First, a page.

What’s going on for baby?

Newborns are adjusting to being in the world outside the womb and finding out if they can trust that world to meet their needs for food, comfort, sleep and company.

When they are responded to quickly and warmly, a baby learns to trust their world and the people in it. This sense of security helps to develop their curiosity, which leads on to further exploration and learning as they grow.

A newborn will sleep for short periods, and isn’t yet aware of the difference between day and night. They may have an unsettled period between late afternoon and early evening. This could be due to overtiredness, too much stimulation or colic.

Their vision is developing, with a new baby seeing most clearly between 20 and 40 centimetres away. This is the approximate distance between a mum’s face and baby’s when they’re at the breast. They’re likely to gaze at faces, which is one way they learn about their whānau.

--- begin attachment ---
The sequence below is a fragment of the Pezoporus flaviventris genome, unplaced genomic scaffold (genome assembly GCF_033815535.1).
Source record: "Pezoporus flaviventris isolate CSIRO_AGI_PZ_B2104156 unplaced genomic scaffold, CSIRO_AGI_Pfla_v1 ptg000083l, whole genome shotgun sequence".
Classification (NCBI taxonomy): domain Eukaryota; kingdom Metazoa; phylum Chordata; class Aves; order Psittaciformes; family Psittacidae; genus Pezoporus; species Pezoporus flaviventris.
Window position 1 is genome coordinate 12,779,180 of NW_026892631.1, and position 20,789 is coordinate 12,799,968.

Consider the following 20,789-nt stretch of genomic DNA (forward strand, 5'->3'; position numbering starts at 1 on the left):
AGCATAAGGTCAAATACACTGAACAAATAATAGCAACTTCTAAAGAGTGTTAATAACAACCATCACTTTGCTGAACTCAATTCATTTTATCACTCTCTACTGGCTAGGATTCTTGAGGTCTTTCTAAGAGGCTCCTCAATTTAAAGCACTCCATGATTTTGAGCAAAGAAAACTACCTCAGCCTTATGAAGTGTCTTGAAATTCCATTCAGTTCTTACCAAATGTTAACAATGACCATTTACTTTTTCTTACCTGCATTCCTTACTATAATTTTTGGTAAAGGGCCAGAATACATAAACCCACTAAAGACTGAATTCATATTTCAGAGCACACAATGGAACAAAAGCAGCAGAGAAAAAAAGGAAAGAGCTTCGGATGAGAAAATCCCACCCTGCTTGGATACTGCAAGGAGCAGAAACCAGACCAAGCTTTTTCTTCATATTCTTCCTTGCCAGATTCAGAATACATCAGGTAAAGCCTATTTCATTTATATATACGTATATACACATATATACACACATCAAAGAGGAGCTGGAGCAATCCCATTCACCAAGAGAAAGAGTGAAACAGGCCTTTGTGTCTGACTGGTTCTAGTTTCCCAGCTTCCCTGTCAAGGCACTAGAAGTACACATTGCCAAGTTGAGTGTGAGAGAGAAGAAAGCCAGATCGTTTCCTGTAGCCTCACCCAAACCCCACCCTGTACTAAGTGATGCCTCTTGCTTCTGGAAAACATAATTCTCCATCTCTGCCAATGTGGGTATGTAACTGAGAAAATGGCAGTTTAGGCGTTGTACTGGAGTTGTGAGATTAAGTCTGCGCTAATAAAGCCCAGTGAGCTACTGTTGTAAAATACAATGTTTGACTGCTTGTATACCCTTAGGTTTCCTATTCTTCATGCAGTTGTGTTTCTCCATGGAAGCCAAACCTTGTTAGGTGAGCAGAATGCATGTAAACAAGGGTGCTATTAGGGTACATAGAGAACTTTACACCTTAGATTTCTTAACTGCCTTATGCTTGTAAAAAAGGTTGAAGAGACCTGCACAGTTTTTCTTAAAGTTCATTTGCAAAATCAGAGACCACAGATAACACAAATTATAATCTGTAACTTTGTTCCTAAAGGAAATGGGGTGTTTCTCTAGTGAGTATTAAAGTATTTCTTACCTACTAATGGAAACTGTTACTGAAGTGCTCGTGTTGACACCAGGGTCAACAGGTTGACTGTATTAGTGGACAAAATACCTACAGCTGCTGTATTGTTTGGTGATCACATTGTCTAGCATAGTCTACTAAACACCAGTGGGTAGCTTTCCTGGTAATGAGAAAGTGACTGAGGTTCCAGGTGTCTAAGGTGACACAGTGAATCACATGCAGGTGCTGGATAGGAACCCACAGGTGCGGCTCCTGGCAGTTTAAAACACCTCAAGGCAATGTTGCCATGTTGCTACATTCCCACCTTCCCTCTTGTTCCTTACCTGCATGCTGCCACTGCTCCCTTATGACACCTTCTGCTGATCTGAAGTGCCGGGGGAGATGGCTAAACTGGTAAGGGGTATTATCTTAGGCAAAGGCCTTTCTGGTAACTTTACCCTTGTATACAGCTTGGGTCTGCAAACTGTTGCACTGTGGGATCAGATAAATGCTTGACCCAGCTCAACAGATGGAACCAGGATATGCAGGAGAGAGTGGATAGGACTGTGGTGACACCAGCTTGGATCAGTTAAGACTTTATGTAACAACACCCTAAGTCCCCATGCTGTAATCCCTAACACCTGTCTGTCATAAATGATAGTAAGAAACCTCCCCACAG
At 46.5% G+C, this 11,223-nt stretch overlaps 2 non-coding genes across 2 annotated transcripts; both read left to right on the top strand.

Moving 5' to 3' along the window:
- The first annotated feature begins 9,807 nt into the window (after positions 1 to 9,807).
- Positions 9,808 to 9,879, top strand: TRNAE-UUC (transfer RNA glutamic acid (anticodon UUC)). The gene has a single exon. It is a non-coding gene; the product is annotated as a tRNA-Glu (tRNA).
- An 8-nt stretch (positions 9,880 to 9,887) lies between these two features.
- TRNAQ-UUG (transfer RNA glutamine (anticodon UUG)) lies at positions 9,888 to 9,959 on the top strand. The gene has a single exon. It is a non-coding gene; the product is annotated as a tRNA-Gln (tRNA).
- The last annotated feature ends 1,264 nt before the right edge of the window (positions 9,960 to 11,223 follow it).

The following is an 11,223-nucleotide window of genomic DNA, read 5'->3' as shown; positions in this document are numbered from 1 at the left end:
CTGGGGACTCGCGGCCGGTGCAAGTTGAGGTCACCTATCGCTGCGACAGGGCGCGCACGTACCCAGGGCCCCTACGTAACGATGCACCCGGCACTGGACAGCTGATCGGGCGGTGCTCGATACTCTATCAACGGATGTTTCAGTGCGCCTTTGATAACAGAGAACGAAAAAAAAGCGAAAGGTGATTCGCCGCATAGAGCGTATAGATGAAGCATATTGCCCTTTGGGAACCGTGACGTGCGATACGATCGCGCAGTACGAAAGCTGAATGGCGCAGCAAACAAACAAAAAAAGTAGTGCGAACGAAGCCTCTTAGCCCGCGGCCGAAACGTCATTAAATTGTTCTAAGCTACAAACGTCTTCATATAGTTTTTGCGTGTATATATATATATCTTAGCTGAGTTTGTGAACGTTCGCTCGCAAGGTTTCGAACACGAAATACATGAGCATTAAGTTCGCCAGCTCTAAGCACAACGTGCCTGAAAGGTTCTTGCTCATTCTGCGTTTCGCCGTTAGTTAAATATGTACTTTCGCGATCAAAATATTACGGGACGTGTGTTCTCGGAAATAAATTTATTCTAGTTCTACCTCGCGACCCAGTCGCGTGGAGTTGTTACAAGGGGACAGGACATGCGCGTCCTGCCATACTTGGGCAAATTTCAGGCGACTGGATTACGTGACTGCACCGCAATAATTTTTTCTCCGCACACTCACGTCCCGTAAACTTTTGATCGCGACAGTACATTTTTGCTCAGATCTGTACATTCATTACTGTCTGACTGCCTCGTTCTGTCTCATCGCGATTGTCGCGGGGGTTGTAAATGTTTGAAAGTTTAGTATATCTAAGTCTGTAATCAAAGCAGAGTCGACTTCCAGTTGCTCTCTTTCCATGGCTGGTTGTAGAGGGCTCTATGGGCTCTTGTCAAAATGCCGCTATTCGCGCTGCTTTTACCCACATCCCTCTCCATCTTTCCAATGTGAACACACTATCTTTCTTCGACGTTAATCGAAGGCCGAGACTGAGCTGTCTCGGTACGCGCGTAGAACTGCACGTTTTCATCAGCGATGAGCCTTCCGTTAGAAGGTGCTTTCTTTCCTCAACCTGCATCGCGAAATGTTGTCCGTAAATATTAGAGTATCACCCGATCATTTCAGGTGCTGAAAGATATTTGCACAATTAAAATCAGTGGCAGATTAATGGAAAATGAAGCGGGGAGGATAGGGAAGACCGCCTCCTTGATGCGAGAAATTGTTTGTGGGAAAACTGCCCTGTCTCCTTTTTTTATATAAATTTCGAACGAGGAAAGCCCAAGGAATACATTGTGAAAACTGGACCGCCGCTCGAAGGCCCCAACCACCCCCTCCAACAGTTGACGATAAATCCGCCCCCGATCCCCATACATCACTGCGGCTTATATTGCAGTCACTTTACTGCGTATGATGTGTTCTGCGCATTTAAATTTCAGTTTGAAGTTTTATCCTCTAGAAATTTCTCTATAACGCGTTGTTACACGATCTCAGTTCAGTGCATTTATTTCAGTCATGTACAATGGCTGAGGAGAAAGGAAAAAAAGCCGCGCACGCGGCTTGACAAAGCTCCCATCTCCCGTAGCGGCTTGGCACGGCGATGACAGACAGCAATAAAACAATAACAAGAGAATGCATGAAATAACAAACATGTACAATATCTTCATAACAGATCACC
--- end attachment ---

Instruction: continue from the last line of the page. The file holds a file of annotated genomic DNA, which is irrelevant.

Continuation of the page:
How can parents and whānau help?

  • Build baby’s trust, respond to them straight away, so they learn that someone will come and help them when they’re distressed.
  • Understand that they can’t spoil their baby by giving them their time and attention.
  • Make baby’s world warm and calm and use gentle voices and gentle touch.
  • Rock them and hold them close. Try carrying them in a baby sling to keep them near while having ‘hands free’.
  • Sing lullabies and use soft lighting to help to keep them calm.
  • Spend time holding baby, making eye contact, smiling, talking and singing face-to-face.
  • Notice what baby does when responded to in this way — they may try to copy sounds and mouth movements.
  • Try to plan, so early evening isn’t too time pressured.
  • Make night-time feeds quiet and with minimal light, so baby learns that when it’s dark, it’s not play time.
  • If possible, rest when baby sleeps and remember this period doesn’t last forever.

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